If there’s one thing political partisans love more than watching cable news that affirms what they already believe, it’s calling their ideological opponents idiots. Florida Governor Ron DeSantis is an “insecure moron” with “zero political savvy,” declared the Palmer Report, a redoubt of resistance liberalism, last month. Sites like Etsy, eBay, and Amazon, have sold thousands of bumper stickers with the words “My governor is an idiot” superimposed over the state of Florida, while “MoRon DeSantis” has become a popular epithet on Twitter. Meanwhile, in July, conservative commentator Mark Levin dubbed Representative Alexandria Ocasio-Cortez “as dumb as they come,” the latest in a long line of like-minded invective leveled at the New York congresswoman. As one Fox News contributor put it, “You expect stupid people to say stupid things, and Comrade Cortez never disappoints.”
That Ocasio-Cortez is one of the most talented political communicators of her generation, regularly setting the agenda despite her relatively small office, does not seem to matter in this calculus. Nor does the fact that DeSantis graduated with honors from both Yale University and Harvard Law School, and has expertly positioned himself as the leading Republican alternative to Donald Trump. To be sure, misogyny plays a role in the dismissal of AOC, much as racism did in conservative claims that Barack Obama—an ex-professor and former Harvard Law Review editor—could not speak articulately without a teleprompter. But it’s a consistent feature of American politics that partisans wrongly label their enemies stupid. Liberals spent years deriding George W. Bush as a buffoon over verbal gaffes that they rightly overlook when they emanate from Joe Biden, even as elite academics who worked with Bush found him to be exceptionally sharp.
While there are certainly examples of genuinely ignorant and incurious people in our politics, individuals like Obama, Bush, DeSantis, and Ocasio-Cortez are not among them, and would not have succeeded without being quite capable operators. So why do so many otherwise intelligent political partisans insist—against much evidence to the contrary—that the lawmakers they hate are not just wrong, but stupid?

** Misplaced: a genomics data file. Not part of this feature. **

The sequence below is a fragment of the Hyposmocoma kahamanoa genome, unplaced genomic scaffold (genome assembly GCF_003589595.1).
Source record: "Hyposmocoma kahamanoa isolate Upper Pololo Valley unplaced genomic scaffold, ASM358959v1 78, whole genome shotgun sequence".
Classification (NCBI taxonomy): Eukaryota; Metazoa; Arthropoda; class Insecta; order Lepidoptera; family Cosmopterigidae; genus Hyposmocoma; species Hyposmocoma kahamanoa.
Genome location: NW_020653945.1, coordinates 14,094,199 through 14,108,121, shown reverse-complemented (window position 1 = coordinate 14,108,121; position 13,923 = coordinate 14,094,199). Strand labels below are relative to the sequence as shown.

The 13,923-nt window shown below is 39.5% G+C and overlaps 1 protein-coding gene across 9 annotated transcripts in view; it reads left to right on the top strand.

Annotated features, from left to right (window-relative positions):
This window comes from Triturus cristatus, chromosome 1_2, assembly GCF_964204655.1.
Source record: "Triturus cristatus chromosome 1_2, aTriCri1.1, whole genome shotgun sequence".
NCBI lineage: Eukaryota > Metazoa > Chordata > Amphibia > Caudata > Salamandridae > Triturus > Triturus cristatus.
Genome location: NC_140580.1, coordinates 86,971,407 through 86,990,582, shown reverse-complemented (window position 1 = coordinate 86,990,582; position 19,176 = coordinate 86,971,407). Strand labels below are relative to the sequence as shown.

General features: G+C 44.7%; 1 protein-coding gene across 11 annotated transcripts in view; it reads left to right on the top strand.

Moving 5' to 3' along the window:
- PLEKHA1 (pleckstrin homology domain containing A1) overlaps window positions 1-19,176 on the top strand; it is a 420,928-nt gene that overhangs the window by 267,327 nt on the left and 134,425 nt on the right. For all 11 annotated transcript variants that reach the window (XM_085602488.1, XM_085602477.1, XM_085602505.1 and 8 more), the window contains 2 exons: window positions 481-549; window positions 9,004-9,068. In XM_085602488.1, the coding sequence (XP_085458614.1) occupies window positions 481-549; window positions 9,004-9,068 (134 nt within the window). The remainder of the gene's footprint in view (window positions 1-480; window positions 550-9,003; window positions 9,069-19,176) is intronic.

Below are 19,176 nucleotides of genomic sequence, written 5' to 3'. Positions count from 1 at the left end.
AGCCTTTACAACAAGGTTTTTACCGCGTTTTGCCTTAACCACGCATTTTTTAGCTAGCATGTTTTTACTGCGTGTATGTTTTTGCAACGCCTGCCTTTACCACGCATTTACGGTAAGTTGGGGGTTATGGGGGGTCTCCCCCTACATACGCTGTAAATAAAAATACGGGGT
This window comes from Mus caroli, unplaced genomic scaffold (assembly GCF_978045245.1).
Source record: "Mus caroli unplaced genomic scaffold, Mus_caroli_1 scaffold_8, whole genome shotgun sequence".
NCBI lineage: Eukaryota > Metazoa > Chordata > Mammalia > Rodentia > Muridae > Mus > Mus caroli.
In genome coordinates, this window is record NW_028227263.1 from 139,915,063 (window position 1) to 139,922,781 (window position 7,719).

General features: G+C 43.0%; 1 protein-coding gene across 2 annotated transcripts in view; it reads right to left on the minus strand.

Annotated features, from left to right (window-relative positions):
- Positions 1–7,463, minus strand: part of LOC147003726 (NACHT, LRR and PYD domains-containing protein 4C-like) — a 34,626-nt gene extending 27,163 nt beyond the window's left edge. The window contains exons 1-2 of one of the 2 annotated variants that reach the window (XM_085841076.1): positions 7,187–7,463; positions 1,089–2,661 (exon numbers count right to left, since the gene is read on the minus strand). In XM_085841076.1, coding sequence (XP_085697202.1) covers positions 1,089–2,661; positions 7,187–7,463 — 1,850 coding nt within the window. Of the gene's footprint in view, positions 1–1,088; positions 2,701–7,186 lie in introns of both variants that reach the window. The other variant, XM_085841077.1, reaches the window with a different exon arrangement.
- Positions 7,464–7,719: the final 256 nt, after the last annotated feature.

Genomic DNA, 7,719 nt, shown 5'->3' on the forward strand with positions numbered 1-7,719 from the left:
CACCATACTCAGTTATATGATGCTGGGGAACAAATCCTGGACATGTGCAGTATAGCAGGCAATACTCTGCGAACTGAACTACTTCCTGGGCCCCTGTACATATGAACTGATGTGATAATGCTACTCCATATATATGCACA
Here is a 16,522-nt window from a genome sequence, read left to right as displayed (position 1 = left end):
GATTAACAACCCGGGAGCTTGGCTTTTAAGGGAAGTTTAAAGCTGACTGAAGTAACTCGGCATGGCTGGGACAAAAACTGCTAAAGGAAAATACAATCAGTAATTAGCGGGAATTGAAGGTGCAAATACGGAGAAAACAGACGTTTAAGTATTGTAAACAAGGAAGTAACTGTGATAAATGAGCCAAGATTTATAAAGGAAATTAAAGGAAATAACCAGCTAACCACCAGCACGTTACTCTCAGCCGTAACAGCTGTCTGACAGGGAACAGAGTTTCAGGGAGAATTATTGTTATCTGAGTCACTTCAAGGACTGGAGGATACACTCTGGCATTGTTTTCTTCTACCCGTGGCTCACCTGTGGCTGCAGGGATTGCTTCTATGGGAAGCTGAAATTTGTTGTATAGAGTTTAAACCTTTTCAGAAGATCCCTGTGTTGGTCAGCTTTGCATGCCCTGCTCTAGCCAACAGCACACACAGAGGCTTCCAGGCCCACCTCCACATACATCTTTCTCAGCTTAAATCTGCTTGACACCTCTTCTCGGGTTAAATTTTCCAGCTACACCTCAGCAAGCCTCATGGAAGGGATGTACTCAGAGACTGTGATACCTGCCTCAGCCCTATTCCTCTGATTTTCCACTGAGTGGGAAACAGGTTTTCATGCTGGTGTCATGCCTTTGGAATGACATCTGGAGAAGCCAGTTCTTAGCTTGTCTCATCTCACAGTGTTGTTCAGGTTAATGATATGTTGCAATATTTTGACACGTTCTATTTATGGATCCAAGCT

The answer is that too many of us mistakenly equate intellect with virtue. We believe that being intelligent doesn’t just make someone a smarter person, but that it makes them a better person. For this reason, partisans who start out disliking a politician’s views inexorably come to deride their intelligence, because they implicitly believe that offensive ideas must come from foolish people. In other words, as long as someone thinks that “good = smart,” they will insist that “bad = dumb.” In this conception, politicians who push policies we despise cannot simply be devious; they must also be dilettantes. DeSantis becomes stupid, AOC becomes an idiot, and both are thus underestimated by their opponents.
To be fair, politicians sometimes deliberately play into such caricatures in order to avoid being typecast as out-of-touch elitists. To take one example, some experts have argued that George W. Bush purposely played up his Texan accent and affect as he progressed through his political career. Others have suggested that DeSantis is doing something similar in an attempt to capture Trump voters. It can also be advantageous for a candidate to play dumb, especially when confronted with tough questions. But such performative folksiness or cluelessness is evidence of political competence, not its opposite.
Why does any of this matter? It’s not just a question of politics. Our society as a whole would be healthier if it recognized that being smart doesn’t correlate with being good. Moving past this misconception would enable us to move past some pretty problematic pathologies.